It’s that last scenario that led King and Dupree to announce their reservations’ withdrawal from the MIP task force. Pipelines, a growing body of research suggests, can actually fuel violence against Native women.

Man camps, also described as “work-camp modular housing,” are temporary housing communities set up for the well-paid, typically male laborers who are tasked with constructing pipelines snaking their way above, across, and below our nation’s waterways and lands. More often than not, these routes, and as a result the man camps, find themselves cutting through or just outside of rural tribal nation lands and other marginalized communities.

A number of studies, reports, and congressional hearings now connect man camps—which can be used in mines and other extractive efforts as well—with increased rates of sexual violence and sex trafficking. The most well-documented cases thus far have occurred in the Tar Sands region of Alberta, Canada, as well as in western North Dakota and eastern Montana—an area known otherwise as the Bakken oil fields—though such activity is in no way exclusive to the region.

Because pipelines are typically routed through rural communities, local law enforcement, often times already stretched thin, are left trying to police a sudden, months-long influx of hundreds of outsiders. This was among the many points underscored in June, when Canada’s federal government released its MMIWG report, a years-long study undertaken by the federal government that declared the missing and murdered indigenous women epidemic a state-induced genocide. Among the findings presented in the 1,200-page document, the Canadian government pinpointed extractive industries and man camps as hotbeds of violence. “We call upon resource-extraction and development industries and all governments and service providers to anticipate and recognize increased demand on social infrastructure because of development projects and resource extraction, and for mitigation measures to be identified as part of the planning and approval process,” the report’s authors wrote.

While the fact that Canada invested the resources into producing the MMIWG Final Report sets it miles ahead of the U.S. government, Canada continues to invest in extractive efforts, its crude oil exports surpassed by only three other countries. (The U.S. currently sits at No. 8.) The Keystone XL pipeline, if completed, would transport oil sands from Canada down to the Gulf Coast, to be funneled into the region’s refineries. In South Dakota and Montana, towns around the reservation communities abutting the pipeline route would play temporary host to roughly 1,000 pipeline construction workers as they complete the project. And with the 1978 U.S. Supreme Court case Oliphant v. Suquamish preventing tribal police from charging non-tribal citizens with crimes, responsibility for policing the man camps is almost wholly shifted onto county sheriffs and the FBI.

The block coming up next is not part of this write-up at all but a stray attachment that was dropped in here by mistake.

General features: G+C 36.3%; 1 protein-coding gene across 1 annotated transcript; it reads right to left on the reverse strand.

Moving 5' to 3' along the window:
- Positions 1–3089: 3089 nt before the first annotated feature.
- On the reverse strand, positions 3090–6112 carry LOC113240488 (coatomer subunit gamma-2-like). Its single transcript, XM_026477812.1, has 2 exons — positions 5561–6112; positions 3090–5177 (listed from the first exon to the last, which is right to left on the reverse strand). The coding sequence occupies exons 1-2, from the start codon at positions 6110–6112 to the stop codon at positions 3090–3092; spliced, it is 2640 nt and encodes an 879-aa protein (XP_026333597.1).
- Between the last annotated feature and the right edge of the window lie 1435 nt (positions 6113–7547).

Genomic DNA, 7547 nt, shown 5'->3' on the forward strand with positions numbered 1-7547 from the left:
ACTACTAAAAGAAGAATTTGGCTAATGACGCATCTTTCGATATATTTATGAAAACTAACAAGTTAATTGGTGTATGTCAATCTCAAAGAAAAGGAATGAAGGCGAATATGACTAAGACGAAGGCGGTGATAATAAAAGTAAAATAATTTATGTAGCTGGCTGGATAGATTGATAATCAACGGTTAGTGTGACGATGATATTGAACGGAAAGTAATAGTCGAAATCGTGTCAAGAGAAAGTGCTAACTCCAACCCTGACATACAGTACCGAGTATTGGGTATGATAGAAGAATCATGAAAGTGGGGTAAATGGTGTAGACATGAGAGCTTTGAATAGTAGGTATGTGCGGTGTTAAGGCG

The problem, as always in Indian Country, is getting American politicians to care about human beings more than campaign contributions. As it stands, U.S. officials, rather than heeding these side effects of the nation’s addiction to oil and natural gas, are instead focusing on fighting protesters. As the Montana Free Press has previously reported using public records requests, Fox and other Montana politicians have repeatedly met with local and federal law enforcement, but not to talk about the increased rates of violence along the pipeline route. Instead, following the lead of South Dakota Governor Kristi Noem, they have been meeting with police to discuss how to best proactively combat future Keystone XL demonstrators.

This, then, is why the two tribal nation representatives pulled out of the Missing Indigenous Persons (MIP) Task Force: outrage at the disconnect between state officials claiming to want to solve the crisis, and approving a pipeline most research suggests will exacerbate it. “When our tribal members are at risk due to the pipeline / man camp situations I can’t side with this,” Dupree wrote, denouncing the way in which Fox had blamed all opposition to the pipeline on environmental groups, and claimed the pipeline would be good for the region. “It was nice to attend these MMIP TF meetings and to get on the same sheet of music but then a slap in the face like this is just a let down.”

King was even more scathing: “I guess the MT DOJ really doesn’t give a shit.”